Research also supports the benefits of ACT programs in regard to decreased rates of hospitalization, higher rates of medication adherence, and improved quality of life. Zygmunt et al. reviewed literature about the necessity of medication adherence for clients with schizophrenia, stating that 50% of those diagnosed with schizophrenia will stop taking medications within a year after first discharge (2002). Once clients have stopped taking medications, they will experience increased risk of relapse (3.7% greater than compliant clients), and symptoms can negatively impact quality of life. Researchers then studied psychosocial techniques and therapies for improving medication compliance. Zygmunt el al. did find that programs such as ACT were more effective, as was motivational interviewing, because each focused on behavioral training. Findings suggest that clients will be more compliant when given concrete instructions and problem-solving strategies. Behavioral training was effective because clients were provided direct feedback for compliance.
Other alternative behavioral treatments include Cognitive Behavioral Therapy. First and foremost researchers maintain that medication compliance is critical for ACT clients, but that CBT and training can improve client’s functioning and reduce symptoms because it provides skills training and helps clients improve coping skills for dealing with their mental illness. Pinninti et al. (2010) believes that “the improvement in functioning included interventions, such as helping clients make appropriate life decisions, improving social and leisure skills, and dealing with barriers to employment”. However, behavioral training can be difficult for clients who have little insight into their illness. For Nina, attempting CBT on its own is quite a challenge, and one that I have actually attempted. When I first started doing wellness visits at Nina’s, she was always cooperative, calm, euthymic, and conversational. She had spoken to me about interpersonal problems with a friend, and I asked if she would like to try CBT. Nina was eager to try, but I quickly learned that she was not as stable nor had as much insight as I had thought. During the first session she perseverated about the spirits and snakes the entire session. Following sessions were similar. Thus CBT may not be the best option for all clients, but if clients are stable on the medications, it can be more helpful, and it can also complement ACT programs.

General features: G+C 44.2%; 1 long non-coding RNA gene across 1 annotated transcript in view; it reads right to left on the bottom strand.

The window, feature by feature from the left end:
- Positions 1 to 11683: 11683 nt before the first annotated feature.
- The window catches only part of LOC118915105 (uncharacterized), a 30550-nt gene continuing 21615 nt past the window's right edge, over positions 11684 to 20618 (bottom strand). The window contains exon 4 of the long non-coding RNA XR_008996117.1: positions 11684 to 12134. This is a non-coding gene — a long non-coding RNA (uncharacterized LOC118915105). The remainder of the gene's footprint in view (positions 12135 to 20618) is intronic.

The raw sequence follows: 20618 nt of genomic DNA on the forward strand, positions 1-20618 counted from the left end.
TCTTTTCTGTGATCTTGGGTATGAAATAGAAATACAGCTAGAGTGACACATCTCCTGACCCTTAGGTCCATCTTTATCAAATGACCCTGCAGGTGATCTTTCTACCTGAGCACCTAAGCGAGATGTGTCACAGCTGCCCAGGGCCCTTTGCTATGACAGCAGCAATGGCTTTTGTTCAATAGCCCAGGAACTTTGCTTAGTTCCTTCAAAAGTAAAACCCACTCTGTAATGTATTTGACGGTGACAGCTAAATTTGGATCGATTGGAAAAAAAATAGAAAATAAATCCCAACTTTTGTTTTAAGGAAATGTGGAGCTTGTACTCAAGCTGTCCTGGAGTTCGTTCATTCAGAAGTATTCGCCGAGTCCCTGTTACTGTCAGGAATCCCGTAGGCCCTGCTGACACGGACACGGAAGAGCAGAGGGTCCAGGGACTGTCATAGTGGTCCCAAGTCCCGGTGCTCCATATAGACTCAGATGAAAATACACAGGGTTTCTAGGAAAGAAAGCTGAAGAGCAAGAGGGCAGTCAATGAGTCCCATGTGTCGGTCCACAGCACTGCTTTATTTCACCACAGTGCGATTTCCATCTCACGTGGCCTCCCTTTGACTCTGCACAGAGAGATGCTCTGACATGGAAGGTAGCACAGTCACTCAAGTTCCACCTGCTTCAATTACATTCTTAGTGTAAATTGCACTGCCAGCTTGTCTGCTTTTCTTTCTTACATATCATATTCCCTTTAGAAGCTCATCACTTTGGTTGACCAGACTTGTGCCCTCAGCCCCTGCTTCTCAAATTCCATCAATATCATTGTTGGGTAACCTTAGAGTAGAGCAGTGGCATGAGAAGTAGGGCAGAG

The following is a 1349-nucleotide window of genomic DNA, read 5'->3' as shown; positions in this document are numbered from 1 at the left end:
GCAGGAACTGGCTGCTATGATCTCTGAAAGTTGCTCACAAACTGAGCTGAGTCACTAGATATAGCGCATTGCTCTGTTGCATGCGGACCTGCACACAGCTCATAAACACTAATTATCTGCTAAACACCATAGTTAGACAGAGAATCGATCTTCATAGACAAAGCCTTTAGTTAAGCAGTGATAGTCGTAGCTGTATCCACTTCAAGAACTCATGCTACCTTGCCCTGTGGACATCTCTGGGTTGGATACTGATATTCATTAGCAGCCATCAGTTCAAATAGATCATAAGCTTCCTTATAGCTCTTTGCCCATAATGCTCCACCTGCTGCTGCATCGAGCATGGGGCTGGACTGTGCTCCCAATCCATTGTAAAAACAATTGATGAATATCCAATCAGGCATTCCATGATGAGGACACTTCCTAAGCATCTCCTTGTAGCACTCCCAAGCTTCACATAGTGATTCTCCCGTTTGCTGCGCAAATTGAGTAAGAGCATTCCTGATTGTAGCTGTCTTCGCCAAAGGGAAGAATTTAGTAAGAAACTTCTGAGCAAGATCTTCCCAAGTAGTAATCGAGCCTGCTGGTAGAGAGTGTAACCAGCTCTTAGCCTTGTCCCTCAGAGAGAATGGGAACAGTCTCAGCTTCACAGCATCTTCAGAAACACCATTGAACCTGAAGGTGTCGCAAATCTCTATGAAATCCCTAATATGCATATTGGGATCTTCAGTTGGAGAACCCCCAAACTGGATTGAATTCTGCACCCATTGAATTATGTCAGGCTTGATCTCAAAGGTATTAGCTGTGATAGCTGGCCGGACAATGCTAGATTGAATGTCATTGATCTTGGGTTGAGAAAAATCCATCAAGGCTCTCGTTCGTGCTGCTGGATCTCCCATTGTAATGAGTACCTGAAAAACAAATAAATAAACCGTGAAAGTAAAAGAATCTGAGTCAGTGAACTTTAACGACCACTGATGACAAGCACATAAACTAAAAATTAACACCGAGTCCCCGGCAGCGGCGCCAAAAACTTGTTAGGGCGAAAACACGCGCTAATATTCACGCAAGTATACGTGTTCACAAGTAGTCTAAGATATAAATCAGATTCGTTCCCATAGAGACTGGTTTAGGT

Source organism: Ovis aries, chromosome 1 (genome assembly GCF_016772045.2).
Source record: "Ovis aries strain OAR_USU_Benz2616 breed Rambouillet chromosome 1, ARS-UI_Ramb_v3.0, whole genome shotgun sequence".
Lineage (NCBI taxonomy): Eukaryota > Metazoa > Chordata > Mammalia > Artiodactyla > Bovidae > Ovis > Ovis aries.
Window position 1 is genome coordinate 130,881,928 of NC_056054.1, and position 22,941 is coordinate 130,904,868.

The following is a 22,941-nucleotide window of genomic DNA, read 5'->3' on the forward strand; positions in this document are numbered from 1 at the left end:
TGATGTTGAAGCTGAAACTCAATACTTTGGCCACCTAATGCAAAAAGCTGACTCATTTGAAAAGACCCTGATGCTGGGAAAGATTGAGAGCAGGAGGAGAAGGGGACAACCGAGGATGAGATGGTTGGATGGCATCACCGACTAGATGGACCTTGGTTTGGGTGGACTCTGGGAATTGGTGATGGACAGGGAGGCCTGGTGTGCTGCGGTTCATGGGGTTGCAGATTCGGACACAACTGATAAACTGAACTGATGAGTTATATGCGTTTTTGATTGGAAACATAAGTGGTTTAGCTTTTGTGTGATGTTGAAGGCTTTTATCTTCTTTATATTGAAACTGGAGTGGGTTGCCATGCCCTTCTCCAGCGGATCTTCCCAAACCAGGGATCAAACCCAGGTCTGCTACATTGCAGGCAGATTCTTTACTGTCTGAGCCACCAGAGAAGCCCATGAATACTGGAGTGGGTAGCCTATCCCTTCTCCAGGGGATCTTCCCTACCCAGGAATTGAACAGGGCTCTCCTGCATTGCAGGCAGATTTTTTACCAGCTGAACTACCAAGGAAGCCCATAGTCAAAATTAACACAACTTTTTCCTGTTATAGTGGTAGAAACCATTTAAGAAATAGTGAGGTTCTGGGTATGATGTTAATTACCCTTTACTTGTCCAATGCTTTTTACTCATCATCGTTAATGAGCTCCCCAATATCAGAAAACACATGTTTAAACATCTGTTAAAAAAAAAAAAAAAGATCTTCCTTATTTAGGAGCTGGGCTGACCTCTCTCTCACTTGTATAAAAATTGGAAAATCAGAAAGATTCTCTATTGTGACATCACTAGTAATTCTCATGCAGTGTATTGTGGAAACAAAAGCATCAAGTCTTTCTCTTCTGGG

As an African American female raised in Highland Park (Detroit), Nina has a specific set of cultural values which affects the way she views her illness and recovery (Castillo 1997). In Nina’s specific culture, witchcraft is a real and accepted norm, and she believes that at the age of 18, a neighbor cast a spell on her. Nina believes this was the moment when she first experienced a spirit of a dead woman entering her body. Ever since then, she believes that spirits have entered her and stayed with her because she was cursed to be a vessel for the spirits. When discussing Nina’s illness with clinical jargon, such as calling the spirits “hallucinations”, Nina becomes angry and says she is misunderstood and that no one believes her.
Thus, in discussing Nina’s illness, it is much more helpful to her and client-centered to refer to her manifestations in her own terminology, “spirits”, and to explore the implications of these manifestations along with ways to cope with them. At first, this was difficult for me to approach due to my diagnostic ethnocentrism revolving around traditional western cultural schemas. However, after reminding myself to take a client-centered approach and use Nina’s own language and reflective listening, I became better able to build rapport and connect with Nina. For example, instead of discussing what the spirits are, Nina and I discuss how the spirits effect her life. Nina feels much guilt because she believes she has many children who she cannot spend time with, so instead of continuously conducting and failing with reality testing, we discuss how this guilt affects Nina, how she can cope, and how she can move forward.
ACTA (2012). ACT model. Assertive Community Treatment Association. http://www.actassociation.org/. Retrieved March 1, 2012.
American Psychiatric Association. (2000). Diagnostic and statistical manual of mental disorders (4th Ed.). Washington, DC: Author.
Castillo, R. J. (1997). Cultural assessment. Culture & Mental Illness, 55-75.
Pinninti, N.R., Fisher, J., Thompson, K., & Steer, R. (2010). Feasibility and usefulness of training assertive community treatment team in cognitive behavioral therapy. Community Mental Health., 46, 4, 337-41.
Sadock, B. J., & Sadock, V. A. (2007). Kaplan and Sadock's Synopsis of Psychiatry (10th ed.). Philadelphia: Wolters Kluwer.
Zygmunt, A., Olfon, M., Boyer C., & Mechanic, D.(2002) Interventions to improve medication adherence in schizophrenia. Am J Psychiatry, 159, 10. 1653-64.
Posted by desolada at September 10, 2012 08:14 PM